The European Commission’s Joint Research Centre (JRC) published today a report presenting the journey of implementing a mobility Living Lab in Ispra (Italy). The report highlights the main Living Lab methodologies and suggests a framework tailored to different types of JRC Living Lab projects. Living Labs aim to support the co-creation of new mobility concepts to promote their public acceptance and subsequently a more sustainable and smarter mobility.
Mobility is vital to our economy and society but brings significant negative side effects, from road accidents, to greenhouse gas emissions and congestion. These negative effects are often intensified in cities. While new policies strongly rely on new transport technologies to address these challenges, the new transport solutions might not fully meet people’s needs and expectations. Co-creation and experimentation in real-life settings, as enabled in Living Lab environments, can help overcome this problem.
On 14 December 2021, the European Commission is adopting the new EU urban mobility framework comprising measures to encourage EU countries to develop urban transport systems that are safe, accessible, inclusive, affordable, smart, resilient and emission-free. Building on the 2013 urban mobility package, the new EU urban mobility initiative is highlighting the role of European cities as “living laboratories” where new solutions to urban mobility challenges are designed, tested and implemented. It emphasises the role of public discussion and co-creation of new mobility concepts as vital for their public acceptance.
The JRC Future Mobility Solutions Living Lab: first outcomes are out
In 2019, the JRC set up the Future Mobility Solutions Living Lab (FMS-Lab) in Ispra (Italy) in order to engage citizens and relevant public and private players in the co-creation of innovative mobility solutions. The JRC Science for Policy report titled "JRC Future Mobility Solutions Living Lab (FMS-Lab): conceptual framework, state of play and way forward" presents the journey of setting up the FMS-Lab". This report sets out a theoretical basis to support Living Lab activities through a review and application of some of the main existing Living Lab methodologies.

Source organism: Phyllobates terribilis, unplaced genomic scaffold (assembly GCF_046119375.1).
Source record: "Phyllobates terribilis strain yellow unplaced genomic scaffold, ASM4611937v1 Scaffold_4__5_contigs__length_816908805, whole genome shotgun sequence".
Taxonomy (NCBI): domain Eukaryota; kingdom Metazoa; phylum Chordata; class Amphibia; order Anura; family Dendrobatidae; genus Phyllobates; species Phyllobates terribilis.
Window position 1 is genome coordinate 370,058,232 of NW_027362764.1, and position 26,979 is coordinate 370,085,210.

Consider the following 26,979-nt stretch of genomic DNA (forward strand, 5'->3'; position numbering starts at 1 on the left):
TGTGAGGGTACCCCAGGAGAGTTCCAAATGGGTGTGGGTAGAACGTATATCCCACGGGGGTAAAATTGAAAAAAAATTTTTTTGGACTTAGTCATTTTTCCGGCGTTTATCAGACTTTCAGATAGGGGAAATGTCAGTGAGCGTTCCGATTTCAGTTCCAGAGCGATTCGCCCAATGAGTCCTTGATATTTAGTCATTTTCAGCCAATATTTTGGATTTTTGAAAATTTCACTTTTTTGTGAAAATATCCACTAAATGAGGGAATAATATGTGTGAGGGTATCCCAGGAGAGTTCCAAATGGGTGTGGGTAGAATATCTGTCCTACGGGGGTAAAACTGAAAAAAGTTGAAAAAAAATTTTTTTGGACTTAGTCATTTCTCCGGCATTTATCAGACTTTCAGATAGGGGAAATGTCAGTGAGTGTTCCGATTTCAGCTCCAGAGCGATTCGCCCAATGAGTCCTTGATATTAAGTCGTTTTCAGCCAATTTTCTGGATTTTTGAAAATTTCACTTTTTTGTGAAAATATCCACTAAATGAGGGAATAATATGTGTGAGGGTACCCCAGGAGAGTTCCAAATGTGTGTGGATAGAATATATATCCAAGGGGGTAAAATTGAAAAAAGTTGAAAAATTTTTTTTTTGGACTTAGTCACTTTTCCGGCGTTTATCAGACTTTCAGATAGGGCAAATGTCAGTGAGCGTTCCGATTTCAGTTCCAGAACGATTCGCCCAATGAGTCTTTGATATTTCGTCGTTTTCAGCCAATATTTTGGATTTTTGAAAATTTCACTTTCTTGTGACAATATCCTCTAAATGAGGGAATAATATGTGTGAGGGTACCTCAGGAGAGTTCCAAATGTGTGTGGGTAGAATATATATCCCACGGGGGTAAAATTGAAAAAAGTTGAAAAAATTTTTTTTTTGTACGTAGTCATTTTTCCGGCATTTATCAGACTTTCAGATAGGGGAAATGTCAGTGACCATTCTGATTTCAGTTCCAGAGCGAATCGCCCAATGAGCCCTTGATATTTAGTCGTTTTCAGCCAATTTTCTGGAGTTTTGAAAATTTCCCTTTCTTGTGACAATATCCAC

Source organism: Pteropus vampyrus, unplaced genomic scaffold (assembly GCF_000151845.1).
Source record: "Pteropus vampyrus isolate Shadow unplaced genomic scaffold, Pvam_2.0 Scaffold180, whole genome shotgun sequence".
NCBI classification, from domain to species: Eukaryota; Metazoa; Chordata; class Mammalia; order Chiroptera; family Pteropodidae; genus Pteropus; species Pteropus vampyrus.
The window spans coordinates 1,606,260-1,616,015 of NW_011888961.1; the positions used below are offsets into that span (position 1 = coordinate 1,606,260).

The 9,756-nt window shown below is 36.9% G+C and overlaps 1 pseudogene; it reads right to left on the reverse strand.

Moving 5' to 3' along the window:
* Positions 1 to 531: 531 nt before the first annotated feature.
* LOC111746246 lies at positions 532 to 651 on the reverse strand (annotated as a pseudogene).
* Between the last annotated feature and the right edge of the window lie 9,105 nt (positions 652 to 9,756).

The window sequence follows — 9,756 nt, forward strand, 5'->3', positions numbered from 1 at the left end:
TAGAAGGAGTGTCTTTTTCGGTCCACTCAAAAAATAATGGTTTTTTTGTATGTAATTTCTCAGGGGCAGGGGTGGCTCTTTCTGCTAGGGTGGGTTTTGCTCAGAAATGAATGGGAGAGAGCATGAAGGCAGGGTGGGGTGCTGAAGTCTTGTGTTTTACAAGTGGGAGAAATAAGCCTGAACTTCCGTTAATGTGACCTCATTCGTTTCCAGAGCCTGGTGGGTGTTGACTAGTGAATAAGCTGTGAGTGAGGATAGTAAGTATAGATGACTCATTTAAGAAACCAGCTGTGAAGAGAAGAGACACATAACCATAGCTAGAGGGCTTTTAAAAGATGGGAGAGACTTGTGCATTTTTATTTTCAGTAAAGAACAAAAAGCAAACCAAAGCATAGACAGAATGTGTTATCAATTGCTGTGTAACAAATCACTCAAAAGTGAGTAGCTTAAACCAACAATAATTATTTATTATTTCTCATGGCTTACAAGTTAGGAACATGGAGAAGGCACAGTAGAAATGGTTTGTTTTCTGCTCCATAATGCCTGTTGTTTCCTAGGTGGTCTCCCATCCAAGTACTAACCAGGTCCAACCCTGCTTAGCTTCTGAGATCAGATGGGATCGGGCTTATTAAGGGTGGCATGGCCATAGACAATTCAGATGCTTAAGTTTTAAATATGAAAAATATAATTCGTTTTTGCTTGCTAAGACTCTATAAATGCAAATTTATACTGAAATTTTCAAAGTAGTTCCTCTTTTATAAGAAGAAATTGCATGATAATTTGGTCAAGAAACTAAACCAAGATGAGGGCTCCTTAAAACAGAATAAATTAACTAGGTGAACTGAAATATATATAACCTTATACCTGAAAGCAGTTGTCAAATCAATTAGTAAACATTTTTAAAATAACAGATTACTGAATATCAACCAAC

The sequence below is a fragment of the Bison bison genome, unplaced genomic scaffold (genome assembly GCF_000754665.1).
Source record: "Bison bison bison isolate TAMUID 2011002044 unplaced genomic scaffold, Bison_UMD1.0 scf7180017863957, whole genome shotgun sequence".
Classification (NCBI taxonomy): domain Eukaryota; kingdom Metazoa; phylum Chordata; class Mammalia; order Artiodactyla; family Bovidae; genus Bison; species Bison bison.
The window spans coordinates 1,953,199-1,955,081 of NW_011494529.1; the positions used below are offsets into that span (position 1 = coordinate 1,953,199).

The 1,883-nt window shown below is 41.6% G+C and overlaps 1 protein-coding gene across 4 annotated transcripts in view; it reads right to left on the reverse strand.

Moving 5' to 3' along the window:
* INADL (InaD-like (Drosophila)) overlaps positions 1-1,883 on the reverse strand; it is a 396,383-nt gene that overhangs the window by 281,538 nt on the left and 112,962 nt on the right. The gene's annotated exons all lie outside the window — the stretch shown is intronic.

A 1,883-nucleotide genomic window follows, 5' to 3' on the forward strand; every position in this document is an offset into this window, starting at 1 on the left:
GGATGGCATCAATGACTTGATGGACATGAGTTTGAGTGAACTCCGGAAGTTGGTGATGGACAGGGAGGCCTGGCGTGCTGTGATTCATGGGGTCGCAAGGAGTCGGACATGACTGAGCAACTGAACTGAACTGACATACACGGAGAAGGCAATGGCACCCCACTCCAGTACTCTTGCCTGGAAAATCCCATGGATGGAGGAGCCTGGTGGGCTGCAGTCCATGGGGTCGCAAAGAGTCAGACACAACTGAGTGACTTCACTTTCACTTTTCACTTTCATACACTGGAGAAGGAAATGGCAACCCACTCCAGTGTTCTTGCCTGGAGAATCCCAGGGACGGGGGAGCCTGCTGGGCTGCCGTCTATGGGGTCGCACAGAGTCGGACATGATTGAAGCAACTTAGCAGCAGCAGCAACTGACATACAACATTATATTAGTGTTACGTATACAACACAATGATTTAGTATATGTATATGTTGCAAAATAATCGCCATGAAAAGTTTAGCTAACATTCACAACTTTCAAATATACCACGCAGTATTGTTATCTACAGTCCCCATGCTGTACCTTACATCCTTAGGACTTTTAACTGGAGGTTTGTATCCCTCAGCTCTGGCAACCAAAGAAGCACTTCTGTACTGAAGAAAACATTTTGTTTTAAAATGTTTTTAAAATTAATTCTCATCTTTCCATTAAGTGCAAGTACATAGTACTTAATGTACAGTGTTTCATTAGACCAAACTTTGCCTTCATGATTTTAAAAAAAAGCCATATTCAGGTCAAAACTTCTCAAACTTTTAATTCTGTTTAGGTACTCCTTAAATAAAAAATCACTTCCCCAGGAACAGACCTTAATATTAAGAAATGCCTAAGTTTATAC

The report also suggests a framework tailored to different types of JRC Living Lab projects distinguishing four categories of projects based on their respective objectives:
- Business model validation projects,
- Projects focused on the co-creation of solutions,
- Technical validation projects and
- Impact assessment projects.
The experience of the first two years has revealed the main challenges and recommendations to take into account when setting up a Living Lab in the urban mobility field. Living Lab practitioners, researchers, innovators and policy makers could find value in this work, understanding how the existing Living Lab theories and practices can be applied to the mobility context to support the development of new mobility solutions and policies with a human-centric approach.
Our mission in creating the JRC FMS-Lab is to bring the Living Lab concept much closer to the policy, academic and industrial realms. In particular, we are using it as a human-centred policy design and regulatory-support tool to test a variety of mobility-related policy and regulatory approaches in a real-life environment. We aim to stimulate scientific debate on the use of Living Labs to address mobility challenges and accelerate the co-creation of innovative mobility solutions contributing to the smart and green urban transformations. Through multi-stakeholder collaborations, we aim to build a network of mobility Living Labs to promote complementarity and evolve Living Lab research in a consistent and robust manner, advancing all together towards a safe, sustainable and smart human-centred mobility.
JRC Science for Policy report "JRC Future Mobility Solutions Living Lab (FMS-Lab): conceptual framework, state of play and way forward"
Efficient and Green Mobility (europa.eu)
JRC report “The Future of Road Transport”
JRC policy brief “Policy embraces connected and automated vehicles as a tool to solve transport problems. But are people on board?”
- Publication date
- 14 December 2021